How safe is it, really?

  1. I'm an ER nurse now, and have talked to several people about my interest in moving into corrections. I have always been told, "you don't want to do that!" I had a nurse practitioner tell me that she had tried it before, and had to walk distances between prisoners with no guards close by, and that when she entered the facilities, there were signs posted that said, "we do not negotiate for hostages." I'm interested in corrections, but I don't want to feel that I'm risking my life for every shift! Can I get some feedback from you guys?

    Thanks!
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  2. 21 Comments

  3. by   BSNinTX
    The easy answer - and the only answer - is that it depends.

    I work in a low security federal prison. We do not have officers with us, or even in the medical area, unless there is an inmate from special housing. This is pretty much the norm in the federal system regardless of the custody level except the max and perhaps the high security. At the same time, we are all trained to take care of ourselves; we take the same five week intro to corrections course as new officers. We learn self-defense, fire arms, etc., etc.

    I feel much safer here than when I was working in the hospital (a nice one) or in an indigent care clinic. Rather than having some minimum wage security guard who can't do anything if there is a problem, I have a cadre of trained law enforcement officers at my back. I always carry a radio with an emergency button that will call dozens of officers and other staff to my help.

    On the other hand, I know of other places (county, state) that I wouldn't work in with an armed escort and an armored vest. The way facilities manage inmates influences the way the inmates treat one another and staff. Every place is different, even within a system and with similar custody, etc., characteristics.

    The straight deal is that you need to research and get a feel for a place you are interested in. Ask to tour, meet with staff, maybe shadow. Talk to nurses and others who work there, including non-medical staff such as officers (especially the lowest ranking officers who have the most direct contact with inmates and have no agenda to push).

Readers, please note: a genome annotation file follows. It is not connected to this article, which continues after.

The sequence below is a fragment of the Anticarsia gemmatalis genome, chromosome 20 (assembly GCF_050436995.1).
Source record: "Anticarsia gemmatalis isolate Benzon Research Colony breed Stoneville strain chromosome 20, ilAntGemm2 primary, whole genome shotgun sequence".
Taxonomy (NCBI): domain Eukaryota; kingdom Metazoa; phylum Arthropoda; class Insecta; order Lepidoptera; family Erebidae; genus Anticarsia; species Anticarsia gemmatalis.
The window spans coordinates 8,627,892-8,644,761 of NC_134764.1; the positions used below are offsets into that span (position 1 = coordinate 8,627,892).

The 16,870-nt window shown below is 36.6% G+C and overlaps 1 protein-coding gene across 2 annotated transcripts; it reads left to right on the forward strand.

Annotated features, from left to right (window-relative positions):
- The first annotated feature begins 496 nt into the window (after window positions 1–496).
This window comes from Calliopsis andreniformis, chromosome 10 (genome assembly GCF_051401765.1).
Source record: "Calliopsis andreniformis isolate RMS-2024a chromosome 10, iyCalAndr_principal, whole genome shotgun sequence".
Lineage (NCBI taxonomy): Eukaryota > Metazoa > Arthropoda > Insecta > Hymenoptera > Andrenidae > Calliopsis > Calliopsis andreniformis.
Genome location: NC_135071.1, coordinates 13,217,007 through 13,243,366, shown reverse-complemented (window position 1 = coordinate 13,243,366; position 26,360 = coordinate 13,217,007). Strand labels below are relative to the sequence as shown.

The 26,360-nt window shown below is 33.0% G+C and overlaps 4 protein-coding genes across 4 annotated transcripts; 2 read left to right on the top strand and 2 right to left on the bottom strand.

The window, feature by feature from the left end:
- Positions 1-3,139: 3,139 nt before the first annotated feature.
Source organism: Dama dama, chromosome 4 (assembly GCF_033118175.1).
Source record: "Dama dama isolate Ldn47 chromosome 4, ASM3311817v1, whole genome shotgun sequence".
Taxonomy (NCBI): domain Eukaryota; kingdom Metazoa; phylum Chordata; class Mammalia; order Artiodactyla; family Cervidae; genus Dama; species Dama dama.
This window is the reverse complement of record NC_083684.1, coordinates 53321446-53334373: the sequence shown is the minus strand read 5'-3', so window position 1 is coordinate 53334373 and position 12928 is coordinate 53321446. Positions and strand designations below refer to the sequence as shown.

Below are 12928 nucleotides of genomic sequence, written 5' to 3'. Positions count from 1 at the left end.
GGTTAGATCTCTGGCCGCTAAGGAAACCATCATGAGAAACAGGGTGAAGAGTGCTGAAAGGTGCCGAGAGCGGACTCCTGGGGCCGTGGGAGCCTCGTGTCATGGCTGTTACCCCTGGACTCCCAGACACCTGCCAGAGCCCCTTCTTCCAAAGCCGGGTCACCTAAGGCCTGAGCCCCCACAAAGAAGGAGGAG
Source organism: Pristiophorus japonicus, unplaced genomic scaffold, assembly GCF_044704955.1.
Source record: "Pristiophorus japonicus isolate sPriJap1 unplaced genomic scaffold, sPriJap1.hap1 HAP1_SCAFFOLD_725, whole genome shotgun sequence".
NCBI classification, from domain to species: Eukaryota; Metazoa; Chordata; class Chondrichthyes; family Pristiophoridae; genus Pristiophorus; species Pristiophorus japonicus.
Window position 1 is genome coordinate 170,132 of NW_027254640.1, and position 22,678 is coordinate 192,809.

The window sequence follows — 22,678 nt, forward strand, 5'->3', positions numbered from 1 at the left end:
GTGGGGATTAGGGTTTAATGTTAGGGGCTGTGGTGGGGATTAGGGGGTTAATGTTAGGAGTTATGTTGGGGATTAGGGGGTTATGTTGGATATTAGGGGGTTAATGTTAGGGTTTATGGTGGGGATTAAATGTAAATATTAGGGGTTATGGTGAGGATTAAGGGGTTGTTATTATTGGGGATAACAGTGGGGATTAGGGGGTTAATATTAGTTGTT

4. by   Truegem
    I work in a county jail. I feel safer here than when I am out shopping! There was another thread about this, and basically, I said three things...
    1. The inmates are "in their place." They have to walk with their hands behind their backs. They know that if they make a move, there will be 20 deputies on them. The "bad guys" on the streets just walk around like normal. And there may not be a cop around for miles!
    2. The "bad guys" are easily idientifiable, they are all wearing bright yellow jumpsuits. The bad guys on the streets are dressed just like you and me.
    3. There are no guns in the jail. On the streets, a bad guy could have a gun in his waistband or a knife...scary!
    I feel so safe here, but of course that doesn't mean I don't use precautions, like, I don't turn my back on them. When I have to walk them to another room, they walk in front of me. Etc.
    Go for it! I love corrections!
  5. by   tirzo13
    Depends where you work at i suppose.

    Alot of times the Officers don't give escorts.
    I'm male, so i kind of expect them to ignore me, they do escort young female nurses though of course.

    Still, we have had a nurse with a broken jaw in the past year.
    maybe just 1 like that a year.
    Alot of nurses get spat on.

    We can debate how dangerous saliva is.
    Point being, even if sterile i dont' like someones spit in my eye.

    I have worked, all levels in california, minimum to max.
    Just depends on the warden, captain, sgt's, and officers alot of the times.
    After a while you get tired of asking the CO's to escort you and they roll their eyes, or just don't want to get up.
  6. by   SoloWytch
    I work in a county jail (and love it). I'm a med nurse, and we pass meds through the pantry window. Yes, I'm around the inmates in the hallway, and sometimes I do have to cross the pod (but always with the CO at my side.)

    Also, there are cameras everywhere that are monitored by officers in the control booth. (Sometimes I have to wonder how much attention they're paying, though, when I have to wait for them to open the doors for me. *L*)

    When I first started, I was nervous when "alone" in the hallway with an inmate (alone is in quotes because there's always a CO at the desk in the center of the hall) but now I don't even think twice about it, and feel very safe -- the danger I have is to not feel TOO safe and get careless!
  7. by   kimned88
    I am a DON at a county jail, the same as the poster above me, I assume! I can tell you that in the 4 years that I have worked there, there has been only one nurse injured by an inmate. He had just had a seizure and wanted nothing more than to sleep. This was a pattern for him. The RN decided that she HAD to get his BP. The third time she pulled him from under the blanket to wrap the cuff around his arm, he caught her on the cheekbone. She had a nice shiner for a week or so. No permenant damage. My comment to her was, "He was moving, therefore he had a blood pressure, what the hell were you thinking? Just chart non-cooperative and life goes on." Apparently she agreed. That was 2 years ago, no charges were ever filed, and she still works for me! P.S. He felt AWFUL when he was told what he did.
    I also had urine thrown on one of my nurses 1 1/2 years ago. Lower body only.
    In 4 years, I would like to see an ER meet those numbers. I don't think they could.
    So the answer is, it depends on your jail, the tolerence level and, I believe, the security level. Most county jail inmates are out in less than 2 years, they care about extra charges, Max security seldon care about an extra charge of assult.